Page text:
So you probably have some time to volunteer with your brood and really; your kids can only watch so many episodes of SpongeBob Square Pants right?! True my son can and has literally watched one episode about ten times in a row but I digress. The bottom line is that you need to find activities to occupy your children’s time so….what’s a well-intentioned parent to do?
Keep reading for some SWOONWORTHY volunteer ideas and activities that you can do to make a difference and help your child (if she’s anything like mine) understand that the world doesn’t only revolve around her (I’m guilty of over-indulging her!) and that there are many people who need her help. These are some truly fabulous ways that you and your kids can volunteer your time to worthy causes that your kids won’t yawn at- but will actually really enjoy taking part in.
There’s a great organization called Generation ON that has some volunteer projects that will get kids thinking about other less fortunate kids- like their Sweat for Nets program- which raises funds to buy bed nets for kids all over the world to stop malaria infection. This type of a program can help make kids aware of the #1 killer of kids worldwide is malaria- and having these nets is a preventive tool (all kids can relate to wearing sunscreen and bug spray) while in these other countries the needs are much greater and since mosquitoes bite at night giving a child this gift of a net will not only save them form getting fatally bitten but it will also help make our children aware that they’re a part of a local and global community (NOT EVERYTHING REVOLVES AROUND THEM!!!) and understand who people are in other communities, what their challenges are and that no matter how young they are there is always something that they can do to make a difference!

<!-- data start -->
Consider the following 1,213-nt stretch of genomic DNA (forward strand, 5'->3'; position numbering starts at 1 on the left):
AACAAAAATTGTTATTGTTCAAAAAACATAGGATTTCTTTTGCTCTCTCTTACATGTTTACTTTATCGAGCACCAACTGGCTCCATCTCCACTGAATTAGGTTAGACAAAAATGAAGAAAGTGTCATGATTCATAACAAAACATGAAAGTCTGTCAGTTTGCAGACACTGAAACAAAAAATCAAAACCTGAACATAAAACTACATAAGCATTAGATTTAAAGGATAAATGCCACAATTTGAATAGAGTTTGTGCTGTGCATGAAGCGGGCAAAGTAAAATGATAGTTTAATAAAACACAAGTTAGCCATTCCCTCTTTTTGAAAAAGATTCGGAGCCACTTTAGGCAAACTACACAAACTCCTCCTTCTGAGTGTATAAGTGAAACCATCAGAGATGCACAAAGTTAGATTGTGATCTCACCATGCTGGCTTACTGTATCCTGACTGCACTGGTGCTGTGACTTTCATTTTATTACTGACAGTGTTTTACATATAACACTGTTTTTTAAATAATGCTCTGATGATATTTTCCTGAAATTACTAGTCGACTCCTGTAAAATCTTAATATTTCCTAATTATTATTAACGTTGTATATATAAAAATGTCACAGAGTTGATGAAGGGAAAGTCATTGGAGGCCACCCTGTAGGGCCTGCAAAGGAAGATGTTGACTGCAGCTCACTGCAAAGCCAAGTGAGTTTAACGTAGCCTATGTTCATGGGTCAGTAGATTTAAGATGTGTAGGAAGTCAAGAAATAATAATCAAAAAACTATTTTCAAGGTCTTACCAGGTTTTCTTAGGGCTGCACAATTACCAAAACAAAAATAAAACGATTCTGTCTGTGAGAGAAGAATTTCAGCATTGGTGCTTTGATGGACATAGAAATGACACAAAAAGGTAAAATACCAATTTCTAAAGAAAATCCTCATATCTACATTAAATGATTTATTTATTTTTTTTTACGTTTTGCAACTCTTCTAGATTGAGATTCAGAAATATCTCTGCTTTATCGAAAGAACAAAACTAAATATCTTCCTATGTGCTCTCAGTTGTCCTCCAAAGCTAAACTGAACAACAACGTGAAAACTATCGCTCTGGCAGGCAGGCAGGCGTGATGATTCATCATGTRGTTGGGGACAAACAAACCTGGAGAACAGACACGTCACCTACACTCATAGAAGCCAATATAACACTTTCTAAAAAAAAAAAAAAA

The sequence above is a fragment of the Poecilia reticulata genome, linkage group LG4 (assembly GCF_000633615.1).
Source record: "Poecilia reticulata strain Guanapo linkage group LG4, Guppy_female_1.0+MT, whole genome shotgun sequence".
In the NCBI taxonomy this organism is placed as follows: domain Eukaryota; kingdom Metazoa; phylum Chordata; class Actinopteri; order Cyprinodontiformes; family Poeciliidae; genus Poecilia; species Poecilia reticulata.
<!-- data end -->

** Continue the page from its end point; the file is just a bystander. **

They also have another program called: PARTY WITH A PURPOSE– where kids can use their birthday party celebration as a opportunity to give and ask their party guests to bring a new or gently used book or a donation- to give to charity in lieu of a gift- and then Children for Children will coordinate to give all the stuff to charities, for all the info.